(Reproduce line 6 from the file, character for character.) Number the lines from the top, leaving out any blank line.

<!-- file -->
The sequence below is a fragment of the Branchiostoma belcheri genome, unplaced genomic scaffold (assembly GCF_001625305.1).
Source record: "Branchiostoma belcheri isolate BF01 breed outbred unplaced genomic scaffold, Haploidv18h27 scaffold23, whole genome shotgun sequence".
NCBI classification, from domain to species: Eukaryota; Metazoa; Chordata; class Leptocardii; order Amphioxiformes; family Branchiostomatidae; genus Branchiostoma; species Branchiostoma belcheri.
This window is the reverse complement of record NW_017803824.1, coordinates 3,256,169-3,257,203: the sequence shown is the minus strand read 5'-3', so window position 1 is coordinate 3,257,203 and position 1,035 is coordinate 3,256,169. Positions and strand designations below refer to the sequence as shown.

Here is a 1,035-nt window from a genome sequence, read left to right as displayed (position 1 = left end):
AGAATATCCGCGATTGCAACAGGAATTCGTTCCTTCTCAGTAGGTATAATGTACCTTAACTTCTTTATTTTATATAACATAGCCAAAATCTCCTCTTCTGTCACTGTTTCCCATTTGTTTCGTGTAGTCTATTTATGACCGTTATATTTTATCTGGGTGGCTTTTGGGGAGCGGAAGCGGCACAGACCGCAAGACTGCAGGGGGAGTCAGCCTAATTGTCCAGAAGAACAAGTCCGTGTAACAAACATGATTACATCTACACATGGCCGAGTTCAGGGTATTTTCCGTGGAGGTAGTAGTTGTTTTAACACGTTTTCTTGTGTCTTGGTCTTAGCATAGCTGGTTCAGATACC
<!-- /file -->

AGAATATCCGCGATTGCAACAGGAATTCGTTCCTTCTCAGTAGGTATAATGTACCTTAACTTCTTTATTTTATATAACATAGCCAAAATCTCCTCTTCTGTCACTGTTTCCCATTTGTTTCGTGTAGTCTATTTATGACCGTTATATTTTATCTGGGTGGCTTTTGGGGAGCGGAAGCGGCACAGACCGCAAGACTGCAGGGGGAGTCAGCCTAATTGTCCAGAAGAACAAGTCCGTGTAACAAACATGATTACATCTACACATGGCCGAGTTCAGGGTATTTTCCGTGGAGGTAGTAGTTGTTTTAACACGTTTTCTTGTGTCTTGGTCTTAGCATAGCTGGTTCAGATACC